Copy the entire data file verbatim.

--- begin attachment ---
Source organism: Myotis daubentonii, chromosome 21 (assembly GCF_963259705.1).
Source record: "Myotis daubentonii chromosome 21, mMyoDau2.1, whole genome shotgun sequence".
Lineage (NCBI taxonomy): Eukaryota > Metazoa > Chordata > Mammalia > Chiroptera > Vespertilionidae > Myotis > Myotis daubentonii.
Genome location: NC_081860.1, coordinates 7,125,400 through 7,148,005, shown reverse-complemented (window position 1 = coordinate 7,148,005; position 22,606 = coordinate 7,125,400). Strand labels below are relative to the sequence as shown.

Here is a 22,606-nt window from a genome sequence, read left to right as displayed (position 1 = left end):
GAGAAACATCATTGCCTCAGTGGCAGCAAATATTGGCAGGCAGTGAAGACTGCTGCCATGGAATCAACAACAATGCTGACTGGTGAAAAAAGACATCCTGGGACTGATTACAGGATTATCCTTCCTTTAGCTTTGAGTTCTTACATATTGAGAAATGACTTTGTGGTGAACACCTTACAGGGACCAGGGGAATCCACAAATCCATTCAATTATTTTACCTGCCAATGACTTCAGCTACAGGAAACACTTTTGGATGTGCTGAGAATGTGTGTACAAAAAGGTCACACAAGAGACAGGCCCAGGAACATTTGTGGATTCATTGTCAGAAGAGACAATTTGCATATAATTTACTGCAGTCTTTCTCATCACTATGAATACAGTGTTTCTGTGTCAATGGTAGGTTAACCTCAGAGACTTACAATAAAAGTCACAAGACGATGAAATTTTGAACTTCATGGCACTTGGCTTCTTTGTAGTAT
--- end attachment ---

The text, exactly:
Source organism: Myotis daubentonii, chromosome 21 (assembly GCF_963259705.1).
Source record: "Myotis daubentonii chromosome 21, mMyoDau2.1, whole genome shotgun sequence".
Lineage (NCBI taxonomy): Eukaryota > Metazoa > Chordata > Mammalia > Chiroptera > Vespertilionidae > Myotis > Myotis daubentonii.
Genome location: NC_081860.1, coordinates 7,125,400 through 7,148,005, shown reverse-complemented (window position 1 = coordinate 7,148,005; position 22,606 = coordinate 7,125,400). Strand labels below are relative to the sequence as shown.

Here is a 22,606-nt window from a genome sequence, read left to right as displayed (position 1 = left end):
GAGAAACATCATTGCCTCAGTGGCAGCAAATATTGGCAGGCAGTGAAGACTGCTGCCATGGAATCAACAACAATGCTGACTGGTGAAAAAAGACATCCTGGGACTGATTACAGGATTATCCTTCCTTTAGCTTTGAGTTCTTACATATTGAGAAATGACTTTGTGGTGAACACCTTACAGGGACCAGGGGAATCCACAAATCCATTCAATTATTTTACCTGCCAATGACTTCAGCTACAGGAAACACTTTTGGATGTGCTGAGAATGTGTGTACAAAAAGGTCACACAAGAGACAGGCCCAGGAACATTTGTGGATTCATTGTCAGAAGAGACAATTTGCATATAATTTACTGCAGTCTTTCTCATCACTATGAATACAGTGTTTCTGTGTCAATGGTAGGTTAACCTCAGAGACTTACAATAAAAGTCACAAGACGATGAAATTTTGAACTTCATGGCACTTGGCTTCTTTGTAGTAT